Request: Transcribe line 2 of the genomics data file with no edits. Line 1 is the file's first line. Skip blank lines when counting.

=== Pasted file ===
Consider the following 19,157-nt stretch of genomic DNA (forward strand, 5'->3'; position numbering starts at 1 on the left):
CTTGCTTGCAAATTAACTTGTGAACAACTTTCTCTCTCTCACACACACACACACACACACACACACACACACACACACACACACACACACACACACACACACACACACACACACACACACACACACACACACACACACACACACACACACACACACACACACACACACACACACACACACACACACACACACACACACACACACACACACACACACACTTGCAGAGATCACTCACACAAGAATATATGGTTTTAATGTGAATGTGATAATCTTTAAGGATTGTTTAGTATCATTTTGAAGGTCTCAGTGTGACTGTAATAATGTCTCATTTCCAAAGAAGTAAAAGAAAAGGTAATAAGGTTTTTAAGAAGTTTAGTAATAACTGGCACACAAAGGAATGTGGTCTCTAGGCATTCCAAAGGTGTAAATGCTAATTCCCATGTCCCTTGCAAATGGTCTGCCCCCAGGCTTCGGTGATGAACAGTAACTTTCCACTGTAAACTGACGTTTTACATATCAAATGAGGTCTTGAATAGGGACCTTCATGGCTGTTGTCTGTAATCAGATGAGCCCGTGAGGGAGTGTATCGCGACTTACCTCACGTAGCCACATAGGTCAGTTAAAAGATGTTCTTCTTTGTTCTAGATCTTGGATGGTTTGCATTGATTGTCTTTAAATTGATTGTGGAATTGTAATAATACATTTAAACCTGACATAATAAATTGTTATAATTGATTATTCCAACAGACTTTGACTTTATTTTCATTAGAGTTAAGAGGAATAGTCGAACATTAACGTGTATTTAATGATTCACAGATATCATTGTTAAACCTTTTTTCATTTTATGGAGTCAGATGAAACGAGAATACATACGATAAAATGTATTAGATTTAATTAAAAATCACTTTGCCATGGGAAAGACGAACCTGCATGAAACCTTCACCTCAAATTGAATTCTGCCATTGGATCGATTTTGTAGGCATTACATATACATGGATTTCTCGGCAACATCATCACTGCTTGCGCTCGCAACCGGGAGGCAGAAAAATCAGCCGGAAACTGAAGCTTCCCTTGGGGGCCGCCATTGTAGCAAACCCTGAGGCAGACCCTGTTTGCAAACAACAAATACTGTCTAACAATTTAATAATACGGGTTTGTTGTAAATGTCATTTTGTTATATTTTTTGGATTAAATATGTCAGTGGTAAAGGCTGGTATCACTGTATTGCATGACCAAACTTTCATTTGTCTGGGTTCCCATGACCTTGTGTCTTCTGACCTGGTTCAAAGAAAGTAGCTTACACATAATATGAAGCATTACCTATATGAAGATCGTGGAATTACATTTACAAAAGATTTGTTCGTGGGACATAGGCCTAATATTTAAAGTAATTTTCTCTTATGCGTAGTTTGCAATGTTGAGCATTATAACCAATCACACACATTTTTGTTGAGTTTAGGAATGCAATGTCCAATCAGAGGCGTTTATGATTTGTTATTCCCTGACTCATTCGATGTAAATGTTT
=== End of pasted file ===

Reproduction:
CTTGCTTGCAAATTAACTTGTGAACAACTTTCTCTCTCTCACACACACACACACACACACACACACACACACACACACACACACACACACACACACACACACACACACACACACACACACACACACACACACACACACACACACACACACACACACACACACACACACACACACACACACACACACACACACACACACACACACACACACACACACACTTGCAGAGATCACTCACACAAGAATATATGGTTTTAATGTGAATGTGATAATCTTTAAGGATTGTTTAGTATCATTTTGAAGGTCTCAGTGTGACTGTAATAATGTCTCATTTCCAAAGAAGTAAAAGAAAAGGTAATAAGGTTTTTAAGAAGTTTAGTAATAACTGGCACACAAAGGAATGTGGTCTCTAGGCATTCCAAAGGTGTAAATGCTAATTCCCATGTCCCTTGCAAATGGTCTGCCCCCAGGCTTCGGTGATGAACAGTAACTTTCCACTGTAAACTGACGTTTTACATATCAAATGAGGTCTTGAATAGGGACCTTCATGGCTGTTGTCTGTAATCAGATGAGCCCGTGAGGGAGTGTATCGCGACTTACCTCACGTAGCCACATAGGTCAGTTAAAAGATGTTCTTCTTTGTTCTAGATCTTGGATGGTTTGCATTGATTGTCTTTAAATTGATTGTGGAATTGTAATAATACATTTAAACCTGACATAATAAATTGTTATAATTGATTATTCCAACAGACTTTGACTTTATTTTCATTAGAGTTAAGAGGAATAGTCGAACATTAACGTGTATTTAATGATTCACAGATATCATTGTTAAACCTTTTTTCATTTTATGGAGTCAGATGAAACGAGAATACATACGATAAAATGTATTAGATTTAATTAAAAATCACTTTGCCATGGGAAAGACGAACCTGCATGAAACCTTCACCTCAAATTGAATTCTGCCATTGGATCGATTTTGTAGGCATTACATATACATGGATTTCTCGGCAACATCATCACTGCTTGCGCTCGCAACCGGGAGGCAGAAAAATCAGCCGGAAACTGAAGCTTCCCTTGGGGGCCGCCATTGTAGCAAACCCTGAGGCAGACCCTGTTTGCAAACAACAAATACTGTCTAACAATTTAATAATACGGGTTTGTTGTAAATGTCATTTTGTTATATTTTTTGGATTAAATATGTCAGTGGTAAAGGCTGGTATCACTGTATTGCATGACCAAACTTTCATTTGTCTGGGTTCCCATGACCTTGTGTCTTCTGACCTGGTTCAAAGAAAGTAGCTTACACATAATATGAAGCATTACCTATATGAAGATCGTGGAATTACATTTACAAAAGATTTGTTCGTGGGACATAGGCCTAATATTTAAAGTAATTTTCTCTTATGCGTAGTTTGCAATGTTGAGCATTATAACCAATCACACACATTTTTGTTGAGTTTAGGAATGCAATGTCCAATCAGAGGCGTTTATGATTTGTTATTCCCTGACTCATTCGATGTAAATGTTT